Prevent Watch

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Prevent: Government’s counterterrorism programme is ‘single biggest threat’ to free speech at universities, report finds

The single biggest threat to free speech on university campuses is the government’s counterterrorism Prevent programme, a report has claimed. Written and published by the Higher Education Policy Institute (Hepi) the papers says that despite “strong rhetoric supporting free speech in universities”, the “current single biggest threat to free speech on UK campuses currently comes from the government’s own Prevent programme”. Read more

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Free speech to be protected at university

New guidance that will protect lawful free speech and empower students and universities has been unveiled by ten leading organisations to ensure campuses still remain a forum for open and robust enquiry. The Equality and Human Rights Commission has collaborated with leading organisations from across the sector to develop new guidance to be used by all institutions and students’ unions, demonstrating the sector’s commitment to upholding freedom of expression. This guidance is the first time that legal rights and obligations around free speech have been defined so coherently, empowering institutions, students’ unions and individuals to stand up for free speech, and creating a structure for them to work together. It clarifies the limited occasions where free speech can lawfully be limited, allowing it to flourish for current and future generations of students. Read more

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Trigger warnings OK but no-platforming may be illegal, universities warned

Consistently no-platforming people could have a chilling effect on free speech on university campuses and should not take place, according to government guidance. While student unions are free to choose whether or not to invite individual speakers, placing blanket bans on groups that hold a particular political view is likely to breach English and Welsh free speech laws, according to the guidance released on Saturday. Read more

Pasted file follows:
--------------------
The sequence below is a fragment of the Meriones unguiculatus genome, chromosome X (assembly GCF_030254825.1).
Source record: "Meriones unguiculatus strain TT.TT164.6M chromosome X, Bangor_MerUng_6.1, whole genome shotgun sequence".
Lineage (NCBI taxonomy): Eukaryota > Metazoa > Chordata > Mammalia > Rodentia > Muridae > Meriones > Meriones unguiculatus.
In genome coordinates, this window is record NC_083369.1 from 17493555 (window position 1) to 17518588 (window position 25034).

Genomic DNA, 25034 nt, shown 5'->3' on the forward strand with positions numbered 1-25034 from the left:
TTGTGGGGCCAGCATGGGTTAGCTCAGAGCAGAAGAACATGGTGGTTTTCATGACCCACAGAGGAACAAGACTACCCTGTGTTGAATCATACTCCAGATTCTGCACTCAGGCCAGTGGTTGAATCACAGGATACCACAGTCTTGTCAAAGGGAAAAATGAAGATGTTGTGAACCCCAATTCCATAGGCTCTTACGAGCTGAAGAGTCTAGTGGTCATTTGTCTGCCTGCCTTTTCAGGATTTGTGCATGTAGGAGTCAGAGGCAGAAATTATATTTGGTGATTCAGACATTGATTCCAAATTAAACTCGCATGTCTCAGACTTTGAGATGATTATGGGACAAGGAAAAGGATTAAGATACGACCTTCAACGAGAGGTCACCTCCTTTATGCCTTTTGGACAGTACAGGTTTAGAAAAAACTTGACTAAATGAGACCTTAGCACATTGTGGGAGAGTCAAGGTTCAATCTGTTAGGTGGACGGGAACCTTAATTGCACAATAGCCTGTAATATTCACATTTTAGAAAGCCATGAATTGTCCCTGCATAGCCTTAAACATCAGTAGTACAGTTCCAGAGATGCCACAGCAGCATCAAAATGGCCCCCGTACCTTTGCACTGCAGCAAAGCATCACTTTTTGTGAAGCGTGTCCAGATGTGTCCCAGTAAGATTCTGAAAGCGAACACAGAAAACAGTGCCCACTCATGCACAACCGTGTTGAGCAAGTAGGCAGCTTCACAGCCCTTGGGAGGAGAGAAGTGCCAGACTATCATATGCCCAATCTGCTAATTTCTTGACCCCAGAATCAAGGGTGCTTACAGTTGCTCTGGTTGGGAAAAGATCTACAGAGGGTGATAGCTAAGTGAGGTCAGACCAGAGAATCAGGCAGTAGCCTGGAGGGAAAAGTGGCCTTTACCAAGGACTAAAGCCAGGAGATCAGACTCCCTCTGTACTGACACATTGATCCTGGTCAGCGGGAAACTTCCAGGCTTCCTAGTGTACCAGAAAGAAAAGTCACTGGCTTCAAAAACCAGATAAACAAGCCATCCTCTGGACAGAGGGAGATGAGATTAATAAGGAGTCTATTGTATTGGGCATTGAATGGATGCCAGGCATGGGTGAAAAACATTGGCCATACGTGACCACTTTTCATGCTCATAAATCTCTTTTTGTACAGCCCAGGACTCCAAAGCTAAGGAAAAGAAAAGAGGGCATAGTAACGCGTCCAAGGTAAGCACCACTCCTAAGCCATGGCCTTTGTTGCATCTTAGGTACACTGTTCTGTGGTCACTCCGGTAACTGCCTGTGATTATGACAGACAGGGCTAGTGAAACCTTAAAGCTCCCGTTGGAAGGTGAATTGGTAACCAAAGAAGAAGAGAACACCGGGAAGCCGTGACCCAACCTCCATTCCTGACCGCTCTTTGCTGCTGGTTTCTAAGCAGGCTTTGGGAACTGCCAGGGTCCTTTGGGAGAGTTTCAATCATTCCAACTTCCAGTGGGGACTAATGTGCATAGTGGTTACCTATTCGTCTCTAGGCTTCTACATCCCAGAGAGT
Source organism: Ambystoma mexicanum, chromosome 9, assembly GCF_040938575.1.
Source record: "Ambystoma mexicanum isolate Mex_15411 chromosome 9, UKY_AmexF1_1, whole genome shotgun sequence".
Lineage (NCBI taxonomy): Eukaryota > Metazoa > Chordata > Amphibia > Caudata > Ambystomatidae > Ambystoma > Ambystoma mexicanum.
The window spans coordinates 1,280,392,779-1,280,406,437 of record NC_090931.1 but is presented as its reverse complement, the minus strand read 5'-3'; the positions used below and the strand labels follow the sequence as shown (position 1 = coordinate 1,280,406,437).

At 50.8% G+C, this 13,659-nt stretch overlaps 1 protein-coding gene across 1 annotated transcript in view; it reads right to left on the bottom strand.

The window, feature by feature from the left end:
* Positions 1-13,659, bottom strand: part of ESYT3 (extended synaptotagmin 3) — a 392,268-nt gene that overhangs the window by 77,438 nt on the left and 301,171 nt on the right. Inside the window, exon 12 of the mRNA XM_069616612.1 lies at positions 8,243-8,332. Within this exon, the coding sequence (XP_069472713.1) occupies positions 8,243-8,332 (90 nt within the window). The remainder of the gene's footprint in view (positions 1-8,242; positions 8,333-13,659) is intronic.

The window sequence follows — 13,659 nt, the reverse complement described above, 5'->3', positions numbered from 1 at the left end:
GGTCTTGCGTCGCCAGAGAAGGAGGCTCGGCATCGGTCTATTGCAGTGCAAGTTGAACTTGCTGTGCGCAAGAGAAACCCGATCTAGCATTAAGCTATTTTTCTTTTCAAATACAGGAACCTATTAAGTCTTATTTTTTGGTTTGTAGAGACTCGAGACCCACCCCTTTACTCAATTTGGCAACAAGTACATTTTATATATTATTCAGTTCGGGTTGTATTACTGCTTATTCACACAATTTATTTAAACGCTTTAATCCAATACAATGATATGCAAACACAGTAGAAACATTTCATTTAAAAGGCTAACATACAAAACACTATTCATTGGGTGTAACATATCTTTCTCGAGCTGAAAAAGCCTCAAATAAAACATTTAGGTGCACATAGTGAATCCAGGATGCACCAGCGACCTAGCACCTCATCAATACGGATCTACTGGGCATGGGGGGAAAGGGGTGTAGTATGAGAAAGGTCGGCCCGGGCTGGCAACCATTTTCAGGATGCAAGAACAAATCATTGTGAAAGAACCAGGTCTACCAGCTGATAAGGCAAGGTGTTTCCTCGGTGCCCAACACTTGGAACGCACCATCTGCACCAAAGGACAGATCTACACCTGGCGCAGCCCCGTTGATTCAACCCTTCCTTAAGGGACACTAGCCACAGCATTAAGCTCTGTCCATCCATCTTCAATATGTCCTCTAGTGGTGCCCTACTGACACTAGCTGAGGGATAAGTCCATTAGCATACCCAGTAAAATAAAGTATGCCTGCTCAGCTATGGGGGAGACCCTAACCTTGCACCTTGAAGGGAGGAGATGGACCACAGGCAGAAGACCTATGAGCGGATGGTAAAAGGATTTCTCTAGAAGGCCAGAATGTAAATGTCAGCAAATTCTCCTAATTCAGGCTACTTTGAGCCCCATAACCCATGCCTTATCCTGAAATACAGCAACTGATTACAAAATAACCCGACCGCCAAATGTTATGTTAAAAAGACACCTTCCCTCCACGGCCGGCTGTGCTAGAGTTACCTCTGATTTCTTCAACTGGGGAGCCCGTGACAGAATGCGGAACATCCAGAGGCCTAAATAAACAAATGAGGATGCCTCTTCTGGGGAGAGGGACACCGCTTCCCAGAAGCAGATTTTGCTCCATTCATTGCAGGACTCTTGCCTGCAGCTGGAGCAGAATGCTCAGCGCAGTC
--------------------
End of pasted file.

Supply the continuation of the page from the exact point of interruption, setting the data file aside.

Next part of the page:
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Index on Censorship report on free speech on campuses erases the Muslim experience

The Index on Censorship report into freedom of expression at universities ignores the experience of Muslims, who are facing the brunt of institutional policies to quell their right to free speech, in what amounts to a total erasure of their voice and experiences on campuses. The report arrives at some agreeable conclusions, and takes into consideration the impact of PREVENT on freedom of expression, however it frames Muslim students as either actors in denying free speech to others, or as nameless victims who have no voice. Read more

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Universities: Is free speech under threat?

Free speech is being threatened at British universities by a culture of offence among certain students, according to critics. A Parliamentary inquiry has reported, regulator the Office for Students has threatened to fine universities that fail to uphold free speech and the Equality and Human Rights Commission is drawing up guidelines for universities. Read more

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Is new government guidance required to secure campus free speech?

ANALYSIS: On 3 May 2018, universities minister Sam Gimyah announced a “free speech summit” with representatives from the higher education sector, at which he would “demand” that the sector take further action to protect lawful free speech and work with ministers to publish new guidance that would provide clarity about the rules to both students and universities “for the first time”. Read more

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What’s going on with the higher education ‘free speech’ debate?

The question of whether free speech at British universities is being threatened has been fraught with controversy in recent months. Sam Gyimah, as well as previous Universities Minister Jo Johnson, have accused safe spaces, no-platforming, and trigger-warnings as impeding free expression. However, many campaigners have pointed to the Prevent legislation as a greater hindrance to freedom of speech, arguing that the policy aimed at preventing ‘radicalisation’ may be used as a guise for universities to refuse controversial or unpopular speakers a platform. Read more